Non-antibiotic antimicrobial interventions and antimicrobial stewardship in wound care
Control of wound infection today relies largely on antibiotics, but the continual emergence of antibiotic-resistant microorganisms threatens a return to the pre-antibiotic era when physicians used antiseptics to prevent and manage infection. Some of those antiseptics are still used today, and others have become available. With the prospect of a post-antibiotic era looming, ways to maintain and extend our antimicrobial armamentarium must be found. In this narrative review, current and emerging non-antibiotic antimicrobial strategies will be considered and the need for antimicrobial stewardship in wound care will be explained.
A survey of practice and opinions on the use of topical antibiotics to prevent surgical site infection: more confusion than consensus
Surgical site infection (SSI) is one of the most common causes of healthcare-associated infection. Although the use of topical antibiotics to prevent SSI is not recommended by current guidelines, published studies document conflicting results and conclusions. There are diverse opinions and practices among healthcare professionals about the use of topical antibiotics for the prevention of SSI. This considerable, and possibly inappropriate, variation in clinical practice needs to be addressed as part of antibiotic stewardship.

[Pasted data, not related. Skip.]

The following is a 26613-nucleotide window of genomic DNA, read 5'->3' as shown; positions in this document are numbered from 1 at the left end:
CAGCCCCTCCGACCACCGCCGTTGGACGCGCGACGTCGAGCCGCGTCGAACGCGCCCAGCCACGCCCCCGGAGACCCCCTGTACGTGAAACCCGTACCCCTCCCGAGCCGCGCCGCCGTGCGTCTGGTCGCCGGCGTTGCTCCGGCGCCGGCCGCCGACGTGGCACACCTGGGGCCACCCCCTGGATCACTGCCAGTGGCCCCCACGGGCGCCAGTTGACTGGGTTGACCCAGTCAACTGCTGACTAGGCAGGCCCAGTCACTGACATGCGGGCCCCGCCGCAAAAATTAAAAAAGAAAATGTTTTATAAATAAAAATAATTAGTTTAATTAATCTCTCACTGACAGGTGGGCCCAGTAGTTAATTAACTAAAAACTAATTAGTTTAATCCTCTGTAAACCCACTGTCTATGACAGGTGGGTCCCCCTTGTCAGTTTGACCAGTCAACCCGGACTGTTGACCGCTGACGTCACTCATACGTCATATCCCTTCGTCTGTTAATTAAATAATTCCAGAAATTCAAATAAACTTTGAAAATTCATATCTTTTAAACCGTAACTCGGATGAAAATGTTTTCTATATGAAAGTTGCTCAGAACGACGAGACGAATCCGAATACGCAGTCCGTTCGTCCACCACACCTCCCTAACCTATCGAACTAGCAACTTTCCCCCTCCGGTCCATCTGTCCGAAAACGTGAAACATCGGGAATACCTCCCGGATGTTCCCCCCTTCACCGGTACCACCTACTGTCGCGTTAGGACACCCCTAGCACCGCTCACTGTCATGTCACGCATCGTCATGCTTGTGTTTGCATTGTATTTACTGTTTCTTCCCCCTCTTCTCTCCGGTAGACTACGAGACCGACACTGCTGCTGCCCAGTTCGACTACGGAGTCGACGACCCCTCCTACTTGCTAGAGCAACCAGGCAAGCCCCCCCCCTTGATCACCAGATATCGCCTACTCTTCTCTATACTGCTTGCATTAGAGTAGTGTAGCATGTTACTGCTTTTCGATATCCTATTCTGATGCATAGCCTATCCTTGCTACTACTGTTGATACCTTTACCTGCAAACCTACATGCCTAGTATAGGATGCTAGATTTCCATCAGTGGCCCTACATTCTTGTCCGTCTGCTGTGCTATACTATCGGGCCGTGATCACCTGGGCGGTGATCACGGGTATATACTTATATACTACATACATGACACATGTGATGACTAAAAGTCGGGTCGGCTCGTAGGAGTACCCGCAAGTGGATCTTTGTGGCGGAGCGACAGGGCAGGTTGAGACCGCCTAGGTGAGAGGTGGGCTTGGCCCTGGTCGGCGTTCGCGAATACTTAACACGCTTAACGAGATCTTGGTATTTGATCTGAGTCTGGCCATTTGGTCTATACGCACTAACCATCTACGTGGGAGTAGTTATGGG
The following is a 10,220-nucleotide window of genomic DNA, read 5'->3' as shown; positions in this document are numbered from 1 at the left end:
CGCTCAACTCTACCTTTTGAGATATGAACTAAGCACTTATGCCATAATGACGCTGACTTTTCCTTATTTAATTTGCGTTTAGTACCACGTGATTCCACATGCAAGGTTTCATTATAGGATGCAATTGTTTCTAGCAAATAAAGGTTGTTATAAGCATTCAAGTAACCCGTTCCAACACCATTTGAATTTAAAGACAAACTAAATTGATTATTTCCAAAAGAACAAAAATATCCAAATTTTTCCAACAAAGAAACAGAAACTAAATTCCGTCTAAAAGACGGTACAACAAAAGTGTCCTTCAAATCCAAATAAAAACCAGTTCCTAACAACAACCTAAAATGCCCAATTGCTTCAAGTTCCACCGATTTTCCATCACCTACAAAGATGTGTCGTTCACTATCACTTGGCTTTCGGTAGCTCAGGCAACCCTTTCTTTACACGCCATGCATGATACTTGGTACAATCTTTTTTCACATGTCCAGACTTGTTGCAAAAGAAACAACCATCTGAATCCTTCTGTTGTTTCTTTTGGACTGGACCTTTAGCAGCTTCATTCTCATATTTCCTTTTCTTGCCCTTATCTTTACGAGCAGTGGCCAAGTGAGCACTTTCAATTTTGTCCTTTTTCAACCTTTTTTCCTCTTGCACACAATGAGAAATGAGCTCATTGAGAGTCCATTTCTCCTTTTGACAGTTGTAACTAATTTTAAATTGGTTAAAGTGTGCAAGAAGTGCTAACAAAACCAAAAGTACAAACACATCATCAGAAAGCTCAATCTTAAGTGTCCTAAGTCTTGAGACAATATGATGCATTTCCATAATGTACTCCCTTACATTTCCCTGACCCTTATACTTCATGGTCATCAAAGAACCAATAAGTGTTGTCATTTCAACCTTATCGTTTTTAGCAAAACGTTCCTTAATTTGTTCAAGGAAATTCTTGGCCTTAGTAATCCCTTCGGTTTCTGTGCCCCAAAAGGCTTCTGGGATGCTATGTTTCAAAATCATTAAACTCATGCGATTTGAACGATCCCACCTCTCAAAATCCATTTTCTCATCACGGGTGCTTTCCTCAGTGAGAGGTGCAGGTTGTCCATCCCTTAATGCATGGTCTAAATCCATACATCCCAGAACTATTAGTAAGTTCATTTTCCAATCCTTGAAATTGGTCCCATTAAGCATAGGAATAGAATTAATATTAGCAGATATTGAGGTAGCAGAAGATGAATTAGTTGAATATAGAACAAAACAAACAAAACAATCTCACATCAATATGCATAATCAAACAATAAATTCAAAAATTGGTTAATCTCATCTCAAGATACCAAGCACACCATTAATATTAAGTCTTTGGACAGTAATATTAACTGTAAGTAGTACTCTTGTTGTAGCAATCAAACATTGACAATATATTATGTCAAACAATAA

Antimicrobial stewardship in wound care - A Position Paper from the British Society for Antimicrobial Chemotherapy and European Wound Management Association
With the growing global problem of antibiotic resistance it is crucial that clinicians use antibiotics wisely, which largely means following the principles of antimicrobial stewardship (AMS). Treatment of various types of wounds is one of the more common reasons for prescribing antibiotics. This paper is aimed at providing clinicians an understanding of:
Antimicrobials and Non-healing Wounds. Evidence, Controversies and suggestions
This document describes these controversies and hopes to raise interest in how to solve these problems for the future use of antimicrobials. For this reason, EWMA established the group, which produced this document.
By discussion and clarification, we hope to contribute to a reduction in the burden of care, in an efficient and cost-effective way.